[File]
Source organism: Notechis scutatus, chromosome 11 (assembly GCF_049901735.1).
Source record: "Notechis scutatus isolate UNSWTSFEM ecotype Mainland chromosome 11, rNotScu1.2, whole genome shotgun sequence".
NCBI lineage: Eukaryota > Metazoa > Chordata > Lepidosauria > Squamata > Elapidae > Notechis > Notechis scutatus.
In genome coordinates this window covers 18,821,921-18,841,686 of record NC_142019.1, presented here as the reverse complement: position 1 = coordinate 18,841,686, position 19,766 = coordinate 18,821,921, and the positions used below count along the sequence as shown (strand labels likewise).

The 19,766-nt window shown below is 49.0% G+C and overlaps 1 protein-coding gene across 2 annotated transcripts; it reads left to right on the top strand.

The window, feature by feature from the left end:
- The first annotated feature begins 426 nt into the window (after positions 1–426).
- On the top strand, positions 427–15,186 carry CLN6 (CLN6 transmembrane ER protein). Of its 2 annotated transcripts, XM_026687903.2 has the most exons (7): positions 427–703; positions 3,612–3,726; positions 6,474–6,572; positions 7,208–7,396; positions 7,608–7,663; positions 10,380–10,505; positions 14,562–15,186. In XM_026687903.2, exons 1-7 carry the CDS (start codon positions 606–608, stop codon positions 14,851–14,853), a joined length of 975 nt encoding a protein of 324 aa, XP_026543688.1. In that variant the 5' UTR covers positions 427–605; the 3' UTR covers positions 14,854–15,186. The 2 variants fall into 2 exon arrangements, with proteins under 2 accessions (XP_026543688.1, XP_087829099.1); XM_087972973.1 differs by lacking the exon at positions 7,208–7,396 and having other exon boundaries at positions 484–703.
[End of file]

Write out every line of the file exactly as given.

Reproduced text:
Source organism: Notechis scutatus, chromosome 11 (assembly GCF_049901735.1).
Source record: "Notechis scutatus isolate UNSWTSFEM ecotype Mainland chromosome 11, rNotScu1.2, whole genome shotgun sequence".
NCBI lineage: Eukaryota > Metazoa > Chordata > Lepidosauria > Squamata > Elapidae > Notechis > Notechis scutatus.
In genome coordinates this window covers 18,821,921-18,841,686 of record NC_142019.1, presented here as the reverse complement: position 1 = coordinate 18,841,686, position 19,766 = coordinate 18,821,921, and the positions used below count along the sequence as shown (strand labels likewise).

The 19,766-nt window shown below is 49.0% G+C and overlaps 1 protein-coding gene across 2 annotated transcripts; it reads left to right on the top strand.

The window, feature by feature from the left end:
- The first annotated feature begins 426 nt into the window (after positions 1–426).
- On the top strand, positions 427–15,186 carry CLN6 (CLN6 transmembrane ER protein). Of its 2 annotated transcripts, XM_026687903.2 has the most exons (7): positions 427–703; positions 3,612–3,726; positions 6,474–6,572; positions 7,208–7,396; positions 7,608–7,663; positions 10,380–10,505; positions 14,562–15,186. In XM_026687903.2, exons 1-7 carry the CDS (start codon positions 606–608, stop codon positions 14,851–14,853), a joined length of 975 nt encoding a protein of 324 aa, XP_026543688.1. In that variant the 5' UTR covers positions 427–605; the 3' UTR covers positions 14,854–15,186. The 2 variants fall into 2 exon arrangements, with proteins under 2 accessions (XP_026543688.1, XP_087829099.1); XM_087972973.1 differs by lacking the exon at positions 7,208–7,396 and having other exon boundaries at positions 484–703.